Department of Textile Technology, Dr. B R Ambedkar National Institute of Technology Jalandhar, G.T. Road, Amritsar Bypass, Jalandhar (Punjab), India – 144027
It is undoubtful that the twenty-first century will be devastating if the issues about efficient energy and water utilization, pollution control and waste management are not addressed appropriately. With an increase in population, the need for the textile has increased. Today, the world consumes over a hundred million tonnes of different textile fibres, of which synthetic fibre consumption has gone more than fifty per cent by weight (Figure 1). Consequently, textile waste also increased. Further, the COVID-19 pandemic has substantially increased the use of protective gear, namely, face masks, protective suits, shoe covers, etc. Thus the huge quantity of this medical textile waste also became a great challenge. Textile waste is an important category of waste and was always neglected. The various forms of textile waste are fibre, yarn, and fabrics. Textile waste can be classified as pre-and post-consumer waste. However, the fibrous waste generated during the production of textiles from recycled textiles and the waste generated at the end of the life of recycled textile material also needs to be categorised separately to quantify these wastes. The microfibres that form from openly dumped textile waste travel readily with waterways. About 1.5 million trillion microfibres are floating around in the sea. These microfibers have been introduced to the food chain by biomagnification. Synthetic finishing chemicals and swallowed microfibres have devastating effects on aquatic animals and human health.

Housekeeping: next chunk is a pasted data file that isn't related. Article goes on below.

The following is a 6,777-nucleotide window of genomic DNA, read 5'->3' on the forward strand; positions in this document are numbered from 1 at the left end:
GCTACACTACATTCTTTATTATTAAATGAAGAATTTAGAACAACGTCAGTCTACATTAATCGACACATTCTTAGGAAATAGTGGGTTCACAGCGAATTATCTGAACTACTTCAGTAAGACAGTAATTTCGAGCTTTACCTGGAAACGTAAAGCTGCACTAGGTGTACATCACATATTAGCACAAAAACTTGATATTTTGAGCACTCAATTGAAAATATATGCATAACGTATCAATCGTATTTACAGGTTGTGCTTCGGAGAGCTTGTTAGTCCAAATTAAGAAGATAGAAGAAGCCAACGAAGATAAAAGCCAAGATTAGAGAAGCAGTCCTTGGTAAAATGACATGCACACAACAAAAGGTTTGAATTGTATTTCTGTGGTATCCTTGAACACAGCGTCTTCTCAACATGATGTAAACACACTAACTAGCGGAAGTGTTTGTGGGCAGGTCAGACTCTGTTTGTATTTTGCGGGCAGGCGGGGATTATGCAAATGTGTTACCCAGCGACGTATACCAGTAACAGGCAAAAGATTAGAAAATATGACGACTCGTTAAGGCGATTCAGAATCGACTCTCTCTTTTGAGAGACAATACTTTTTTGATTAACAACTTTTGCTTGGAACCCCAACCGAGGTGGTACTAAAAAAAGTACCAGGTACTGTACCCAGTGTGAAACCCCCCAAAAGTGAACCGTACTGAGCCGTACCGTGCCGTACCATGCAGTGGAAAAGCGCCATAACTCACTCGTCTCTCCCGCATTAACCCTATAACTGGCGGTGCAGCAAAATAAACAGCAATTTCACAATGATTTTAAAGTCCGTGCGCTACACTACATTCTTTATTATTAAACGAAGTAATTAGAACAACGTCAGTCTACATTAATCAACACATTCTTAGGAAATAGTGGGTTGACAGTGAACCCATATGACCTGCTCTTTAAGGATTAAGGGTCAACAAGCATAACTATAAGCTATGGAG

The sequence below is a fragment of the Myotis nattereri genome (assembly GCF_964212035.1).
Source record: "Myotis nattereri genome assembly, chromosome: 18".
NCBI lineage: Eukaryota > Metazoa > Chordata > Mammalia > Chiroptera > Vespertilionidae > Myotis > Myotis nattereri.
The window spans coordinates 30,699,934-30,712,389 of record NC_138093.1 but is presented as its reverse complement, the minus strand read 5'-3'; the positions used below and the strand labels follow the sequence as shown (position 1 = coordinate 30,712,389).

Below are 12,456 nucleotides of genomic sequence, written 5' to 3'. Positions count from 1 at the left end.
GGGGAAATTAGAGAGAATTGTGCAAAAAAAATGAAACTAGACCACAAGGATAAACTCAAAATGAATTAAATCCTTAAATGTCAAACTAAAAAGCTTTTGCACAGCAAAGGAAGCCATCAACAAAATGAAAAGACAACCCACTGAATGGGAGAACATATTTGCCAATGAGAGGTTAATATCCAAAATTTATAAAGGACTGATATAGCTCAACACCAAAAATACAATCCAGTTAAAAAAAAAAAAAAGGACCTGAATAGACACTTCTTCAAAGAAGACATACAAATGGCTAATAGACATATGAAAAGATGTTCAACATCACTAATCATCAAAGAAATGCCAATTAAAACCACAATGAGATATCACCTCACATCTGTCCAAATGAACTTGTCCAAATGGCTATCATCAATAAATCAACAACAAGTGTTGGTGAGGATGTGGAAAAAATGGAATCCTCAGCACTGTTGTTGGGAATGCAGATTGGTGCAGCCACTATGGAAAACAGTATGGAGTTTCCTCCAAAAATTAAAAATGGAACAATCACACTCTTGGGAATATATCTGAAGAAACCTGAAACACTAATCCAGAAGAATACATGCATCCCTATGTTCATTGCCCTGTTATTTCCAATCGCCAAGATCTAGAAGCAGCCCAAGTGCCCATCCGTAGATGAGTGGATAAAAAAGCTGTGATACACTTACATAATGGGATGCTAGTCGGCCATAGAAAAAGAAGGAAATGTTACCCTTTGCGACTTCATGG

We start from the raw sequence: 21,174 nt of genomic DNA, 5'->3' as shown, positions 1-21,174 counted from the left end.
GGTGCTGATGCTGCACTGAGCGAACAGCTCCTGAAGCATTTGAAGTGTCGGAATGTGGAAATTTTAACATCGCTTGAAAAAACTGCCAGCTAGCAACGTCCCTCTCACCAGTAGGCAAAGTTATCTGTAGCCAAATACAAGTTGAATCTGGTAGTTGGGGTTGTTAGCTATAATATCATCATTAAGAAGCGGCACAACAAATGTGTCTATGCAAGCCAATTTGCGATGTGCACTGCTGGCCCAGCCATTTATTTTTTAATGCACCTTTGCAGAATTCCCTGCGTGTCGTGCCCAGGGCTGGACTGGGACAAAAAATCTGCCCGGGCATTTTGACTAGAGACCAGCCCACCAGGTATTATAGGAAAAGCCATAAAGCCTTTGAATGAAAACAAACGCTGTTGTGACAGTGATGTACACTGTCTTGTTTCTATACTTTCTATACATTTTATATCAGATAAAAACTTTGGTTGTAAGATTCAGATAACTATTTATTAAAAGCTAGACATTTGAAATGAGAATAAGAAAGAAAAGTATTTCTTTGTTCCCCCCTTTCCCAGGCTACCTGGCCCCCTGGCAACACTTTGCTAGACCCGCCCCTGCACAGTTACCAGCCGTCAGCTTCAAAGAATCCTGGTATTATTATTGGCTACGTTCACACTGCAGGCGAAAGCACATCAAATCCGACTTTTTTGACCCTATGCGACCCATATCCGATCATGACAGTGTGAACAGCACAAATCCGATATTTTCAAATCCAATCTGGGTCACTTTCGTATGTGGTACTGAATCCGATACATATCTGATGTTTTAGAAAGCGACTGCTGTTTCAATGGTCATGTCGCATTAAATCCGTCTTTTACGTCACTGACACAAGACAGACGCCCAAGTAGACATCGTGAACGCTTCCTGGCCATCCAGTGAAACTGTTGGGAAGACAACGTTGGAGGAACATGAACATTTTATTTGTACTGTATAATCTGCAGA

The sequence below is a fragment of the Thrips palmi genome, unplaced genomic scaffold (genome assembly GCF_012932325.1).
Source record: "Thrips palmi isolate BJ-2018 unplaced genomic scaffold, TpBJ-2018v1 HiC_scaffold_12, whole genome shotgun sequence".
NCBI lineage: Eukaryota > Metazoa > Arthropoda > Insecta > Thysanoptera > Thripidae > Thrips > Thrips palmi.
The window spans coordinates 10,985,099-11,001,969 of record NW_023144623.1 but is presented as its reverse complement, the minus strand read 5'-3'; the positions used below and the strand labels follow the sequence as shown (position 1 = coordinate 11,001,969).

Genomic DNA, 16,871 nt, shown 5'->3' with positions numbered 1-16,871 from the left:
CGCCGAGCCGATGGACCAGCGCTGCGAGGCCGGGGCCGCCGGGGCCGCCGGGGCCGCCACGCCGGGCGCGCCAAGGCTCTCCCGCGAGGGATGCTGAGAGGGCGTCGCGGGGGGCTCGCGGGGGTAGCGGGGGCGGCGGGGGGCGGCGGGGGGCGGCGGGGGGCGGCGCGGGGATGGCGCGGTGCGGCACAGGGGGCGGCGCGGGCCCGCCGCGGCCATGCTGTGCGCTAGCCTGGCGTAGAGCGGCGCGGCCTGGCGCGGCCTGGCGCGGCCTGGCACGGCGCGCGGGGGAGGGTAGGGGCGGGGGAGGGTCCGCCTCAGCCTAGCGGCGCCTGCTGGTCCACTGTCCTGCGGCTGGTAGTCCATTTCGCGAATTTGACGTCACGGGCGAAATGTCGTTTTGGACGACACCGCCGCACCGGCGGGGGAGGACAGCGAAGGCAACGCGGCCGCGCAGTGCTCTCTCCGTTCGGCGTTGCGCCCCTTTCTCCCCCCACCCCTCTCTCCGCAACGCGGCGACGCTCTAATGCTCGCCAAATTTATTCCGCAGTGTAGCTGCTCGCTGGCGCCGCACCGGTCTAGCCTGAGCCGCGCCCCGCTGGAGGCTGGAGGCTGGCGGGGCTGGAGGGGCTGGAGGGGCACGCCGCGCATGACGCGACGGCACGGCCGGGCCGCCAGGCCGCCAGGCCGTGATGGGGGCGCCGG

Materials like ethanol, glucose, nitrocellulose and cellulose nanocrystals, biogas, thermal and acoustic insulation, concrete and bricks, fibres, yarns, fabrics, polymeric composites, etc., may all be made from textile waste. Waste textiles have a significant perspective in polymeric composites. The collecting, sorting, storage, and distribution of used textiles are some of the challenges in textile waste recycling.
Different techniques of textile waste-based composite development
Textile waste can be used in four ways as a reinforcement material for the development of composite material; namely, 1) Discarded fabric as a preform, 2) Fibrous material (shoddy) obtained by shredding waste textiles, 3) Converting the shoddy to yarns and woven or nonwoven fabrics to be used as a preform, and 4) Developing Nano or microstructures from cellulosic waste textiles via mechanical or chemical methods. The decision on how to use the given waste textile is based on its form, physical condition, desired performance of the product to be developed, cost, etc.
Discarded fabrics as a reinforcement
The waste textiles in the fabric form can be obtained from a landfill or collected through a retail chain, or it may be a donated fabric. However, the fabric form and composition are important factors in deciding the matrix material. Let’s say that the fabric has more than fifty per cent of the weight of a polyester component. Then, in this case, this fabric can be directly hot pressed to develop a composite material with enough mechanical properties for the application, such as secondary load-bearing components. The thermoset composite can also be developed using discarded fabrics as a reinforcement. However, the physical properties of the reinforcement material and the desired mechanical performance must be understood well before opting for the thermoset composites manufacturing route. Since thermoset matrix materials are costly, manufacturing can be cheap if the composite materials are cured at room temperature, and the break-even fibre volume fraction is determined.